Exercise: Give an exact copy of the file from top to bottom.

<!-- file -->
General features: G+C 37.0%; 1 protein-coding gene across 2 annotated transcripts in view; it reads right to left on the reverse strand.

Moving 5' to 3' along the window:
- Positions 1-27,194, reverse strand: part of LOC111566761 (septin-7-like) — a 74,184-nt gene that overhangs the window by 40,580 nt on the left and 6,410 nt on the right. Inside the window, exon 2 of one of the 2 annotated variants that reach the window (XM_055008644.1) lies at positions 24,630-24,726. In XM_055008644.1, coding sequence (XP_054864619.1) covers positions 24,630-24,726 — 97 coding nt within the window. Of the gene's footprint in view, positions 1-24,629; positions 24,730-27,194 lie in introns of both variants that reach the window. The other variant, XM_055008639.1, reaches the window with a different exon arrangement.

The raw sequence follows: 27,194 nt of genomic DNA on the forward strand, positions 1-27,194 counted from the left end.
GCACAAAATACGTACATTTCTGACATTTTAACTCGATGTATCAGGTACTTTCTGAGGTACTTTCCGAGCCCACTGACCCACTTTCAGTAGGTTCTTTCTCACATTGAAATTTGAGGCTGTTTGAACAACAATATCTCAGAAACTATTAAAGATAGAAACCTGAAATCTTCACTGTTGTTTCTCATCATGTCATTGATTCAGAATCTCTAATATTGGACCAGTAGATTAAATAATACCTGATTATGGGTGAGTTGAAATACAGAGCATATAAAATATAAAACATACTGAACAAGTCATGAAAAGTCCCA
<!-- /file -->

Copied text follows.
General features: G+C 37.0%; 1 protein-coding gene across 2 annotated transcripts in view; it reads right to left on the reverse strand.

Moving 5' to 3' along the window:
- Positions 1-27,194, reverse strand: part of LOC111566761 (septin-7-like) — a 74,184-nt gene that overhangs the window by 40,580 nt on the left and 6,410 nt on the right. Inside the window, exon 2 of one of the 2 annotated variants that reach the window (XM_055008644.1) lies at positions 24,630-24,726. In XM_055008644.1, coding sequence (XP_054864619.1) covers positions 24,630-24,726 — 97 coding nt within the window. Of the gene's footprint in view, positions 1-24,629; positions 24,730-27,194 lie in introns of both variants that reach the window. The other variant, XM_055008639.1, reaches the window with a different exon arrangement.

The raw sequence follows: 27,194 nt of genomic DNA on the forward strand, positions 1-27,194 counted from the left end.
GCACAAAATACGTACATTTCTGACATTTTAACTCGATGTATCAGGTACTTTCTGAGGTACTTTCCGAGCCCACTGACCCACTTTCAGTAGGTTCTTTCTCACATTGAAATTTGAGGCTGTTTGAACAACAATATCTCAGAAACTATTAAAGATAGAAACCTGAAATCTTCACTGTTGTTTCTCATCATGTCATTGATTCAGAATCTCTAATATTGGACCAGTAGATTAAATAATACCTGATTATGGGTGAGTTGAAATACAGAGCATATAAAATATAAAACATACTGAACAAGTCATGAAAAGTCCCA